OIRA In the Process of Reviewing Final SALT Workaround Regulations and Related Notice

The Office of Information and Regulatory Affairs (OIRA) of the Office of Management and Budget (OMB) announced that they are in the process of reviewing final regulations for the state and local tax workarounds and a separate notice related to §§170(c) and 164

OIRA has been reviewing all IRS regulations, both proposed and final, since last year.  However, this is the first time that OIRA has announced a review of a notice.  This is also interesting since the IRS also recently issued a policy statement indicating a reduced use of subregulatory guidance, which has some questioning what this particular review might mean, if anything, about the new IRS policy.

These regulations would be the final version of those released in proposed form in August of 2018 that dealt with state tax credits given for contributions (REG-112176-18; 83 F.R. 43563-43571). Those regulations took the position that if there is a tax credit offered in excess of 15% of the donation, the federal income tax deduction has to be reduced by the amount of this quid pro quo benefit being granted.  The proposed regulations had asked for specific comments in three areas:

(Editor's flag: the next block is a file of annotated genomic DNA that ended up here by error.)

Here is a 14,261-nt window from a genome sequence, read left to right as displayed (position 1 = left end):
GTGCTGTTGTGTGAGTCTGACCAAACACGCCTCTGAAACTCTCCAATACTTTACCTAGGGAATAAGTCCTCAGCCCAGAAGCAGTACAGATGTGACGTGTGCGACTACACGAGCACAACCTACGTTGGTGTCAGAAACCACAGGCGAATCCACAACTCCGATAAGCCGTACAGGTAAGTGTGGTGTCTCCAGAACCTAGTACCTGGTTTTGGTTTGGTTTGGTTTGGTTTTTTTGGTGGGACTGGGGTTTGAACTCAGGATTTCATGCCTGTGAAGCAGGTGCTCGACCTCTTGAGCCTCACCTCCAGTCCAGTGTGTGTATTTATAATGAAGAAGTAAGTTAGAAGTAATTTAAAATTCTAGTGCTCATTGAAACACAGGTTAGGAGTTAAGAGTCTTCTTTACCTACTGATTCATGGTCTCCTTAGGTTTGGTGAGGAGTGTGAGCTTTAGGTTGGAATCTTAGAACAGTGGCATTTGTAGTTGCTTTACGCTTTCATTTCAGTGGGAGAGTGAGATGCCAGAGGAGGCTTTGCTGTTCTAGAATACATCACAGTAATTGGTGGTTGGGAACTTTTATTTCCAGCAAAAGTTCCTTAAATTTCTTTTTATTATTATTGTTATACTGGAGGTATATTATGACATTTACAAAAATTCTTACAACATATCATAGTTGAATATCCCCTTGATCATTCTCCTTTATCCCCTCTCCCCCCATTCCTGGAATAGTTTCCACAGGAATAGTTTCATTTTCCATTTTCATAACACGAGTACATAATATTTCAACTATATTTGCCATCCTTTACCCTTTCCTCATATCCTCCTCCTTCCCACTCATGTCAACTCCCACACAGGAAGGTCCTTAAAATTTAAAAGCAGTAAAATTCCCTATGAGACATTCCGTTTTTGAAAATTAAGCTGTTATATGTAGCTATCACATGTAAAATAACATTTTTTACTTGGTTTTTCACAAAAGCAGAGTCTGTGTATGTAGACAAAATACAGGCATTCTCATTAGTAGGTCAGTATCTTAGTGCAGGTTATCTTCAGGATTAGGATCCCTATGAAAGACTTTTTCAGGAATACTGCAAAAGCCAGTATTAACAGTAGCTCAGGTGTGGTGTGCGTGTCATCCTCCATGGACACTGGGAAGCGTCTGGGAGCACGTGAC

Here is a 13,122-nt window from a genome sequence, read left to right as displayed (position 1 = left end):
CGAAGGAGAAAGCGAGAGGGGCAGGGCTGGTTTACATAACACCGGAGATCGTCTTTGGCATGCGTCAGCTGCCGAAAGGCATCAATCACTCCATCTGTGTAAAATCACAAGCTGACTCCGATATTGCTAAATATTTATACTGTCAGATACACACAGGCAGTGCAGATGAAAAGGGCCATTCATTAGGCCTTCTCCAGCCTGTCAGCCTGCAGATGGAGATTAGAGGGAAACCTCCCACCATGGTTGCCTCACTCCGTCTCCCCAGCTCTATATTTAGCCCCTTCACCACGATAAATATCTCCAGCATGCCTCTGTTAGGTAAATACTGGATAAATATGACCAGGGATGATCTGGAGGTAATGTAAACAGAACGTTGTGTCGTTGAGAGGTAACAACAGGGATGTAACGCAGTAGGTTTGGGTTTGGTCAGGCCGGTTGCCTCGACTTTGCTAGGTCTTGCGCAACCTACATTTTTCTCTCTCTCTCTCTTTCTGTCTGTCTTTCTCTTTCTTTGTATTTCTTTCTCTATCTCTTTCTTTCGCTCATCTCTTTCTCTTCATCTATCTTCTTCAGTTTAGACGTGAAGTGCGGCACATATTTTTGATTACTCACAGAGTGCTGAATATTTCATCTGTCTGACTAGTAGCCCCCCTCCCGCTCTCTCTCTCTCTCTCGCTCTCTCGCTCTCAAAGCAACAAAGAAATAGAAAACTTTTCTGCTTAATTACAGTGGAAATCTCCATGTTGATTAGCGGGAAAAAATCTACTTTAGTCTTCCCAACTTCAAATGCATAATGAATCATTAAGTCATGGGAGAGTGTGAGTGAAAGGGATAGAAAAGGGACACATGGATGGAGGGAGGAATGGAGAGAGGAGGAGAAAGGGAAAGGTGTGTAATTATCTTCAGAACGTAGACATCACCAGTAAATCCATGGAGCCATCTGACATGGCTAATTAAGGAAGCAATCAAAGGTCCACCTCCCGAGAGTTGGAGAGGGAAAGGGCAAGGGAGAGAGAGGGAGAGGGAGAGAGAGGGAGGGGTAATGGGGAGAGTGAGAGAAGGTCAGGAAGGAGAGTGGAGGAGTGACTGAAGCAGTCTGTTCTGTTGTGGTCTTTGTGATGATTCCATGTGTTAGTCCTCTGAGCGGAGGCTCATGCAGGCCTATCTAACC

• How to compute a reduction in the charitable contribution deduction on the federal return when a taxpayer is granted a state income tax deduction in excess of the fair value of what is contributed;

  • The proposed de minmis rule that ignores state tax credit benefits when the amount of the credit is no more than 15% of the contribution; and

  • A possible rule that would allow taxpayers to forego a state tax credit in exchange for retaining a full federal tax deduction.

OIRA has taken varying amounts of time to complete their review of tax regulations over the past year.  Since these regulations and the notice do not appear to be “fast tracked” for the special 10 day review, it is likely they will not be issued before the April 15 due date.  Whether changes in the final regulations could impact (or electively impact) 2018 returns will likely be an unknown as we approach the date to extend such returns.